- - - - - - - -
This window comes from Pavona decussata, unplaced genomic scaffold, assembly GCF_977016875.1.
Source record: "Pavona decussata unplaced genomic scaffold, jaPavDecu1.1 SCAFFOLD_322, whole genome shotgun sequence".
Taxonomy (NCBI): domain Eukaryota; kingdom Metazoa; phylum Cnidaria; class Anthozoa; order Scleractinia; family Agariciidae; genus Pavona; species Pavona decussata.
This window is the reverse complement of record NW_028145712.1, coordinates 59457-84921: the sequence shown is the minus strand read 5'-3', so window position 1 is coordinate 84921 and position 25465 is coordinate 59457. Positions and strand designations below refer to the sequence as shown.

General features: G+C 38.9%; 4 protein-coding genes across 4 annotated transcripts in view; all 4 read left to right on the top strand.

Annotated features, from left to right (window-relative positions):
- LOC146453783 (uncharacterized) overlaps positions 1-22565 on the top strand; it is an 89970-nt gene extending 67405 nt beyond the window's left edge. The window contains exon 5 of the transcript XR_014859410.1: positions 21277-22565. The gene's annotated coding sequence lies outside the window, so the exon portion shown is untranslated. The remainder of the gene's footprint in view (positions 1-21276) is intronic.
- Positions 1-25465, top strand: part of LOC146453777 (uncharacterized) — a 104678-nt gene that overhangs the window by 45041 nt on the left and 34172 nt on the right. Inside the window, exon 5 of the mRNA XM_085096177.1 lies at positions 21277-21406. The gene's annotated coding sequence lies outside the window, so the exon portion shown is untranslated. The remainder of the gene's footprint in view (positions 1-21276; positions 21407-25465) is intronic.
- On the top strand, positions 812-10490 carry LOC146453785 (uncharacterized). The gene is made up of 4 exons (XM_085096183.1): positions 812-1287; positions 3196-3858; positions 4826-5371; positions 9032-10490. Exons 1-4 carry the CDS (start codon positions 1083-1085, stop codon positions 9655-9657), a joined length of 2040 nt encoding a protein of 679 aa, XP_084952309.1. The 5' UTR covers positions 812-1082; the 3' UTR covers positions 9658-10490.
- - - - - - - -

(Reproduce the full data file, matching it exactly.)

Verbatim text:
This window comes from Pavona decussata, unplaced genomic scaffold, assembly GCF_977016875.1.
Source record: "Pavona decussata unplaced genomic scaffold, jaPavDecu1.1 SCAFFOLD_322, whole genome shotgun sequence".
Taxonomy (NCBI): domain Eukaryota; kingdom Metazoa; phylum Cnidaria; class Anthozoa; order Scleractinia; family Agariciidae; genus Pavona; species Pavona decussata.
This window is the reverse complement of record NW_028145712.1, coordinates 59457-84921: the sequence shown is the minus strand read 5'-3', so window position 1 is coordinate 84921 and position 25465 is coordinate 59457. Positions and strand designations below refer to the sequence as shown.

General features: G+C 38.9%; 4 protein-coding genes across 4 annotated transcripts in view; all 4 read left to right on the top strand.

Annotated features, from left to right (window-relative positions):
- LOC146453783 (uncharacterized) overlaps positions 1-22565 on the top strand; it is an 89970-nt gene extending 67405 nt beyond the window's left edge. The window contains exon 5 of the transcript XR_014859410.1: positions 21277-22565. The gene's annotated coding sequence lies outside the window, so the exon portion shown is untranslated. The remainder of the gene's footprint in view (positions 1-21276) is intronic.
- Positions 1-25465, top strand: part of LOC146453777 (uncharacterized) — a 104678-nt gene that overhangs the window by 45041 nt on the left and 34172 nt on the right. Inside the window, exon 5 of the mRNA XM_085096177.1 lies at positions 21277-21406. The gene's annotated coding sequence lies outside the window, so the exon portion shown is untranslated. The remainder of the gene's footprint in view (positions 1-21276; positions 21407-25465) is intronic.
- On the top strand, positions 812-10490 carry LOC146453785 (uncharacterized). The gene is made up of 4 exons (XM_085096183.1): positions 812-1287; positions 3196-3858; positions 4826-5371; positions 9032-10490. Exons 1-4 carry the CDS (start codon positions 1083-1085, stop codon positions 9655-9657), a joined length of 2040 nt encoding a protein of 679 aa, XP_084952309.1. The 5' UTR covers positions 812-1082; the 3' UTR covers positions 9658-10490.